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Old October 21 2012, 09:28 PM   #30
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Re: What do you look for in a fan fic?

JoeZhang wrote: View Post
TiberiusMaximus wrote: View Post
Why does it need to be successful in terms of readership?
Because nobody wants to write something that nobody ever reads. That's kinda like asking, "If you're not going to sell that painting for money, why bother making it look good?" Uh, because I want it to and I want the people who see it to enjoy it.

The painting might be for your mother. If so, you'd make it something she would enjoy, right? That's an example of knowing your target audience, even though you're not making money.
What sort of difference are we talking?

I mean - I talk corporate bollocks because that's what I do for a living but I find it frankly sad that people are limiting their creativity because they are worried that 42 people rather than 48 will read their fan fiction.
Writing fan fiction is a hobby. Part of any hobby is sharing it with like-minded people, and the main way fan fic writers share their hobby is posting stories for fan fic readers to read, and the methods used to try and attract those 48 readers are the same in small scale as those used by New York Times bestselling authors and their publishers, starting with writing something someone in a particular demographic might like to read. If the demographic in question is labeled "Trekkie," then it would be idiotic for a trek fan fic writer to write a trek story in the style of an Ender novel, because most trekkies won't read it, and thus the author won't be able to share their hobby the way they intended. No, they don't get dumped by shareholders and therefore don't lose any money, but rejection by six out of forty-eight fan fic readers can be just as devastating to an amateur as rejection by Simon and Shuster would be, so it's always best to try to avoid something like that if you can. Pleasing your target audience is important, no matter how small it is and whether or not it's paying you.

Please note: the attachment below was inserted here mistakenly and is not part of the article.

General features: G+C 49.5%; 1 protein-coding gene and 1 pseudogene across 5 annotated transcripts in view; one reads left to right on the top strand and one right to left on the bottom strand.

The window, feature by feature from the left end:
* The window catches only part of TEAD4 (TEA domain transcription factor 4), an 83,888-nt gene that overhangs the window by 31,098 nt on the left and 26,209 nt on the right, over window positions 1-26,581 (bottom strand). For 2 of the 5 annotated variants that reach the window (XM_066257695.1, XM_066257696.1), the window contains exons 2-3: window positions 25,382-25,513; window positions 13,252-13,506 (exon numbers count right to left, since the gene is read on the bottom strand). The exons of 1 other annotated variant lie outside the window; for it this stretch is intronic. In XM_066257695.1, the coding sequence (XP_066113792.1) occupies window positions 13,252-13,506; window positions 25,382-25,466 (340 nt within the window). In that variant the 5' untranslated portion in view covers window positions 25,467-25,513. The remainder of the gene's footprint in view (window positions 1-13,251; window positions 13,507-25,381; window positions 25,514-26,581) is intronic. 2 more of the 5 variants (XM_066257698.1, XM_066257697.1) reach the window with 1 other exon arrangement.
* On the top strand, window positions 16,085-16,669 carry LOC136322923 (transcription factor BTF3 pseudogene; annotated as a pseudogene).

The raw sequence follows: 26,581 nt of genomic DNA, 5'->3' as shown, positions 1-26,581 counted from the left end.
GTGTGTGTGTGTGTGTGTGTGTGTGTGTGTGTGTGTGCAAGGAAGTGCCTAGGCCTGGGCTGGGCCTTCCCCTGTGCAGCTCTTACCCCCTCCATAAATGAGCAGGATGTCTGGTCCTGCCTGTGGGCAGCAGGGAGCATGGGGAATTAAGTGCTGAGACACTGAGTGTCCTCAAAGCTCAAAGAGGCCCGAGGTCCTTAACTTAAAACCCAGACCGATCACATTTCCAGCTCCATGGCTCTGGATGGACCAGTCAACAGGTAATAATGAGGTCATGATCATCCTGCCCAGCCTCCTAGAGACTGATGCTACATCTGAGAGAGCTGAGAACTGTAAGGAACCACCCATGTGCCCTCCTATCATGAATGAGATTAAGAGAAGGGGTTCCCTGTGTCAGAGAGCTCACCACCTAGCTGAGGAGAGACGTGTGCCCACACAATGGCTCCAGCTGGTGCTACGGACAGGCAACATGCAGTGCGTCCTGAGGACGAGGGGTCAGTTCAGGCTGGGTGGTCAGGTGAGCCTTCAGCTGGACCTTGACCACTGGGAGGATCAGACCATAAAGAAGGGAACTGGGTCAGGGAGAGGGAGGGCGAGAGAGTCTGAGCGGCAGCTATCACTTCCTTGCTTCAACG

And frankly, I find it sad that there's someone out there to whom something so basic about human nature needs to be explained.
"Understand, Commander: That torpedo did not self-destruct. You heard it hit the hull, and I was never here."

-Admiral James Greer
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